Of course, party platforms are not actual laws and programs, but statements of principles and intent. They are important as blueprints for organizing grassroots support and as specific makers for holding elected officials accountable. Making it all happen is up to us, for progressive change always has to be pushed from the bottom up — so let’s get moving.

 

Photo: U.S. Senator Bernie Sanders holds up his notes while speaking about his attempts to influence the Democratic party’s platform during a speech in Albany, New York, U.S., June 24, 2016.  REUTERS/Brian Snyder

Photo by expertinfantry/ CC BY 2.0

At this moment, the president of the United States is threatening to "throw out" the votes of millions of Americans to hijack an election that he seems more than likely to lose. Donald Trump is openly demanding that state authorities invalidate lawful absentee ballots, no different from the primary ballot he mailed to his new home state of Florida, for the sole purpose of cheating. And his undemocratic scheme appears to enjoy at least nominal support from the Supreme Court, which may be called upon to adjudicate the matter.

But what is even worse than Trump's coup plot — and the apparent assent of unprincipled jurists such as Supreme Court Justice Brett Kavanaugh — is the Democratic Party's feeble response to this historic outrage. It is the kind of issue that Republicans, with their well-earned reputation for political hardball, would know how to exploit fully and furiously.

They know because they won the same game in Florida 20 years ago.

During that ultimate legal showdown between George W. Bush and Al Gore, when every single vote mattered, a Democratic lawyer argued in a memorandum to the Gore team that the validity of absentee ballots arriving after Election Day should be challenged. He had the law on his side in that particular instance — but not the politics.

As soon as the Republicans got hold of that memo, they realized that it was explosive. Why? Many of the late ballots the Democrats aimed to invalidate in Florida had been sent by military voters, and the idea of discarding the votes of service personnel was repellent to all Americans. Former Secretary of State James Baker, who was overseeing the Florida recount for Bush, swiftly denounced the Democratic plot against the soldiers, saying: "Here we have ... these brave young men and women serving us overseas. And the postmark on their ballot is one day late. And you're going to deny him the right to vote?"

Never mind the grammar; Baker's message was powerful — and was followed by equally indignant messages in the following days from a parade of prominent Bush backers including retired Gen. Norman Schwarzkopf, the immensely popular commander of U.S. troops in the Desert Storm invasion that drove Saddam Hussein's army out of Kuwait. Fortuitously, Schwarzkopf happened to be on the scene as a resident of Florida.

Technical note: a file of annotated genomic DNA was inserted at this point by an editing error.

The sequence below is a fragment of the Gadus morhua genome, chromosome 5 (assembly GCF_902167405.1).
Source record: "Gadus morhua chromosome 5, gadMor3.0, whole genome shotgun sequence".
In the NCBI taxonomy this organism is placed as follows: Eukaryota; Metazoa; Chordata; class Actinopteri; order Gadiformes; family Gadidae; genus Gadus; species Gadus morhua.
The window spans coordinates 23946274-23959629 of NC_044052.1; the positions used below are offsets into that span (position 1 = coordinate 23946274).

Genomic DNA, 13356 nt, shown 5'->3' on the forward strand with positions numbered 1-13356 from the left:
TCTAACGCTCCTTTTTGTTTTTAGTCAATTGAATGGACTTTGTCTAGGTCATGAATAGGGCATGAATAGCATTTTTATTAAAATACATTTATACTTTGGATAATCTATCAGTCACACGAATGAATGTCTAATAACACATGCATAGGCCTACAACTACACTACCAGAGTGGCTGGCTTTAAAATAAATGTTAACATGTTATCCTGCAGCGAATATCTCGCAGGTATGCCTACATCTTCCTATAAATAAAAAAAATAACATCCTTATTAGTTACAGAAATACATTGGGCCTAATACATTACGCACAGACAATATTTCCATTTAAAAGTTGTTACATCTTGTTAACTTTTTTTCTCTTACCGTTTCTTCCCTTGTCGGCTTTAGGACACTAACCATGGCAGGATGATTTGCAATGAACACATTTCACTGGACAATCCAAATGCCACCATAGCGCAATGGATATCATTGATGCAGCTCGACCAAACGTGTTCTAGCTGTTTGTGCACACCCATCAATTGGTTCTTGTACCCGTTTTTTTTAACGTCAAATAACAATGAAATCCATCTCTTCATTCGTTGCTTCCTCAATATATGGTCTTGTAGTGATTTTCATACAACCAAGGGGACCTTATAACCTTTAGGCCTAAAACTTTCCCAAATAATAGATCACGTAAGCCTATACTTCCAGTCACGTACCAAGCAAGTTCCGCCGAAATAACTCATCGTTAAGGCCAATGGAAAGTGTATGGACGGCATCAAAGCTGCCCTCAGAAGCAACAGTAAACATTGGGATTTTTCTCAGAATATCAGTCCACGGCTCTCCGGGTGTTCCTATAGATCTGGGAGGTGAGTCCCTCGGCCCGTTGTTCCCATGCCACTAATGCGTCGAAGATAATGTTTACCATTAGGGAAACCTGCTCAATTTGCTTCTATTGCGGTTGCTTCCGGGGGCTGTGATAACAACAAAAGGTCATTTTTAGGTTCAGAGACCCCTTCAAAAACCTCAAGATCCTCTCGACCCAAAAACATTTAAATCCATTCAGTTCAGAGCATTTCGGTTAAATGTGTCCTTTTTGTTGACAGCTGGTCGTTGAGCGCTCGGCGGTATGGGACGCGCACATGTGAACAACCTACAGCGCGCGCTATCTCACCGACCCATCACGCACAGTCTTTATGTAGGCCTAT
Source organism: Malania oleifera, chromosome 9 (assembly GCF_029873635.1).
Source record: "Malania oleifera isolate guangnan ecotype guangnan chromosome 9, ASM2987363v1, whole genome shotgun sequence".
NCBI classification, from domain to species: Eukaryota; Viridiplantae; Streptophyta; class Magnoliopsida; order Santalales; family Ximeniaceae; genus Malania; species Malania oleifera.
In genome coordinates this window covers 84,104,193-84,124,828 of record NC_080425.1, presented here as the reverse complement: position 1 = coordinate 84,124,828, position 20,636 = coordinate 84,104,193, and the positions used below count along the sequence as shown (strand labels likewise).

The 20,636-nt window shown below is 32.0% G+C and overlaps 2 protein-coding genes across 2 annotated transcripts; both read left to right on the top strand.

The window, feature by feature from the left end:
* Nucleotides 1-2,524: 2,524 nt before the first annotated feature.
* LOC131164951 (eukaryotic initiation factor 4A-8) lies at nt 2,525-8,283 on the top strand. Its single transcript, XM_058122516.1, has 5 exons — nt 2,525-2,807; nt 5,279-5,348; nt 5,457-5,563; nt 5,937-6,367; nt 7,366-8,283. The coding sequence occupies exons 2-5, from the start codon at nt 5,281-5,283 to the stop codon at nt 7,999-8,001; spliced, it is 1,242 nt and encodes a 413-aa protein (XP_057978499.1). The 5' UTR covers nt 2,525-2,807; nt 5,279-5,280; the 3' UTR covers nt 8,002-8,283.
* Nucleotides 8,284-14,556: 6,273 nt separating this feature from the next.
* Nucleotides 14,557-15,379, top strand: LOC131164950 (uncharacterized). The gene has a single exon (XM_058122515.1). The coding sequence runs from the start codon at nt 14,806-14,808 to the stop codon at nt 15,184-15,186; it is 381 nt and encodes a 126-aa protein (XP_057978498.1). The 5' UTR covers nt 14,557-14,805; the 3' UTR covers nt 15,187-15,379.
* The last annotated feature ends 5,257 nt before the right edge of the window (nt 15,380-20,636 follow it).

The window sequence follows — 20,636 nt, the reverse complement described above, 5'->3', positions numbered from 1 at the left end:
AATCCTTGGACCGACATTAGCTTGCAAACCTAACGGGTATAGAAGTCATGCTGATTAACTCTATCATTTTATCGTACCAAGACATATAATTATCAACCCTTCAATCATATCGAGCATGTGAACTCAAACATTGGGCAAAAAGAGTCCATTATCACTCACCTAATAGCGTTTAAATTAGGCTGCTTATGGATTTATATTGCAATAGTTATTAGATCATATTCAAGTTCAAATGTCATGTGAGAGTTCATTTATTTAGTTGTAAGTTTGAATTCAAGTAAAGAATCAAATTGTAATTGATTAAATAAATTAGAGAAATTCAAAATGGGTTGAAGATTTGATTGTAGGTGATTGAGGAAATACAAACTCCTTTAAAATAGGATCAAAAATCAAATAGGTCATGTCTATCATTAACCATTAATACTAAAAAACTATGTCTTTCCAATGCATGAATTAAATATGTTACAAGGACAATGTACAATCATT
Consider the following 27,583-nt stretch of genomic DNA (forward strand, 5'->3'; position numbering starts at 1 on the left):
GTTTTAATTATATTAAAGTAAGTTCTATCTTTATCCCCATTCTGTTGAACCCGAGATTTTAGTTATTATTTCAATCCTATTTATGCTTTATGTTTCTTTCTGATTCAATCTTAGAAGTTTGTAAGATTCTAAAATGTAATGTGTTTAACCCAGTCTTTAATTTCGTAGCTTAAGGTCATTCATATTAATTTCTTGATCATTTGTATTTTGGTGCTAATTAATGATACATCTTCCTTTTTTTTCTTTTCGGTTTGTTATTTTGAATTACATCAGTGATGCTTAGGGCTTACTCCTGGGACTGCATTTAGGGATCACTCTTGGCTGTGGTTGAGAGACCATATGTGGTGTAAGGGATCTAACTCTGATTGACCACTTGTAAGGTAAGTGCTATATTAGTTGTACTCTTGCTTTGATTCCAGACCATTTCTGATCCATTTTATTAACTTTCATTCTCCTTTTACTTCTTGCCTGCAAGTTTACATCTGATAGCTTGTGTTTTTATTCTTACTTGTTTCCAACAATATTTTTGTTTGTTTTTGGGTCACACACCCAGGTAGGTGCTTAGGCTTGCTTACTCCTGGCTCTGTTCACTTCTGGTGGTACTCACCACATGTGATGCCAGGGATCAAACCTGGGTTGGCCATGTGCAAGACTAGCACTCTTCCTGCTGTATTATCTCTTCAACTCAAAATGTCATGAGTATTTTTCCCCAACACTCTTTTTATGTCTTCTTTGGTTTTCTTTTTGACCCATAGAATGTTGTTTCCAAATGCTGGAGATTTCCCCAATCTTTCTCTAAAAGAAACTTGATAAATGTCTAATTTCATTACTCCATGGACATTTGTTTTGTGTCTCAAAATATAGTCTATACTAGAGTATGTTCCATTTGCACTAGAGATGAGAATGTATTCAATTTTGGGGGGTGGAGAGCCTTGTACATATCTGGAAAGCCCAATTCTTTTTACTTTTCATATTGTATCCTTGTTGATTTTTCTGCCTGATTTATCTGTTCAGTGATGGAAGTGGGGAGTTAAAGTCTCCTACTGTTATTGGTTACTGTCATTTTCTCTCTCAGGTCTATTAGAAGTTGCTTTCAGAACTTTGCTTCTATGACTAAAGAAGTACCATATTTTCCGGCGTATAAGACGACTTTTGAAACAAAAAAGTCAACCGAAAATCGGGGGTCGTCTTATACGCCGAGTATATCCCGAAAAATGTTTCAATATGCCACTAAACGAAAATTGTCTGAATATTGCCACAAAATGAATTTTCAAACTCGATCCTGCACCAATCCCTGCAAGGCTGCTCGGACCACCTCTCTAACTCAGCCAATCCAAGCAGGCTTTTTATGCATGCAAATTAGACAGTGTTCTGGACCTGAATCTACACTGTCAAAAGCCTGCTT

As Jeffrey Toobin recounted in Too Close to Call, his superb book on the Florida 2000 fiasco, the Democrats had no choice but to retreat. "I would give the benefit of the doubt to ballots coming in from military personnel," conceded then-Sen. Joseph Lieberman, Gore's running mate, during a defensive appearance on Meet the Press. But Toobin says Gore soon realized that to reject military ballots would render him unable to serve as commander in chief — and that it would be morally wrong.

Fast-forward to 2020, when many of the same figures on the Republican side are now poised to argue that absentee ballots, which will include many thousands of military votes — should not be counted after Election Day, even if they arrived on time. Among those Republicans is Justice Kavanaugh, who made the opposite argument as a young lawyer working for Bush in Florida 20 years ago. Nobody expects legal consistency or democratic morality from a hack like him, but someone should force him and his Republican colleagues to own this moment of shame.

Who can do that? Joe Biden's campaign and the Democratic Party ought to be exposing the Republican assault on military ballots — and, by the same token, every legally valid absentee ballot — every day. But the Democrats notoriously lack the killer instinct of their partisan rivals, even at a moment of existential crisis like this one.

No, this is clearly a job for the ex-Republicans of the Lincoln Project, who certainly recall what happened in Florida in 2000. They have the attitude and aptitude of political assassins. They surely know how to raise hell over an issue like military votes — and now is the time to exercise those aggressive skills in defense of democracy.

To find out more about Joe Conason and read features by other Creators Syndicate writers and cartoonists, visit the Creators Syndicate website at www.creators.com.